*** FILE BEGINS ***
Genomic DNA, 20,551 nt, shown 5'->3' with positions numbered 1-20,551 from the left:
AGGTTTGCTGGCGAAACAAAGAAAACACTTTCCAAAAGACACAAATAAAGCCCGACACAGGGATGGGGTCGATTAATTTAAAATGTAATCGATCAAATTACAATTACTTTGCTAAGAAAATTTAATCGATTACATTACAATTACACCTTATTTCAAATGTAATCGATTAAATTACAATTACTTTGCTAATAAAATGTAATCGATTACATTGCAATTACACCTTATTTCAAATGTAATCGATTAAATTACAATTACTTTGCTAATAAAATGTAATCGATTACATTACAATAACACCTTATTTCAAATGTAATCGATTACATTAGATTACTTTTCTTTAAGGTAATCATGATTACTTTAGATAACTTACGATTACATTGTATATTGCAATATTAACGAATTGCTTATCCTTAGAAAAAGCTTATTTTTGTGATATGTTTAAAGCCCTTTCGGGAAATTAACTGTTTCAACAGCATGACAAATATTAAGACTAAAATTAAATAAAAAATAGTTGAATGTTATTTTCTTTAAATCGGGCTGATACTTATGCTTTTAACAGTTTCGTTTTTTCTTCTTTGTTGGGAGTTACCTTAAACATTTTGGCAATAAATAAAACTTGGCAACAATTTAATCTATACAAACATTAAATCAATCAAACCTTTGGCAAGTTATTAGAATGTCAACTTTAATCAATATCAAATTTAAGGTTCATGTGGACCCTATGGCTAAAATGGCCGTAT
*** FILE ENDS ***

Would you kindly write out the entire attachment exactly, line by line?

Genomic DNA, 20,551 nt, shown 5'->3' with positions numbered 1-20,551 from the left:
AGGTTTGCTGGCGAAACAAAGAAAACACTTTCCAAAAGACACAAATAAAGCCCGACACAGGGATGGGGTCGATTAATTTAAAATGTAATCGATCAAATTACAATTACTTTGCTAAGAAAATTTAATCGATTACATTACAATTACACCTTATTTCAAATGTAATCGATTAAATTACAATTACTTTGCTAATAAAATGTAATCGATTACATTGCAATTACACCTTATTTCAAATGTAATCGATTAAATTACAATTACTTTGCTAATAAAATGTAATCGATTACATTACAATAACACCTTATTTCAAATGTAATCGATTACATTAGATTACTTTTCTTTAAGGTAATCATGATTACTTTAGATAACTTACGATTACATTGTATATTGCAATATTAACGAATTGCTTATCCTTAGAAAAAGCTTATTTTTGTGATATGTTTAAAGCCCTTTCGGGAAATTAACTGTTTCAACAGCATGACAAATATTAAGACTAAAATTAAATAAAAAATAGTTGAATGTTATTTTCTTTAAATCGGGCTGATACTTATGCTTTTAACAGTTTCGTTTTTTCTTCTTTGTTGGGAGTTACCTTAAACATTTTGGCAATAAATAAAACTTGGCAACAATTTAATCTATACAAACATTAAATCAATCAAACCTTTGGCAAGTTATTAGAATGTCAACTTTAATCAATATCAAATTTAAGGTTCATGTGGACCCTATGGCTAAAATGGCCGTAT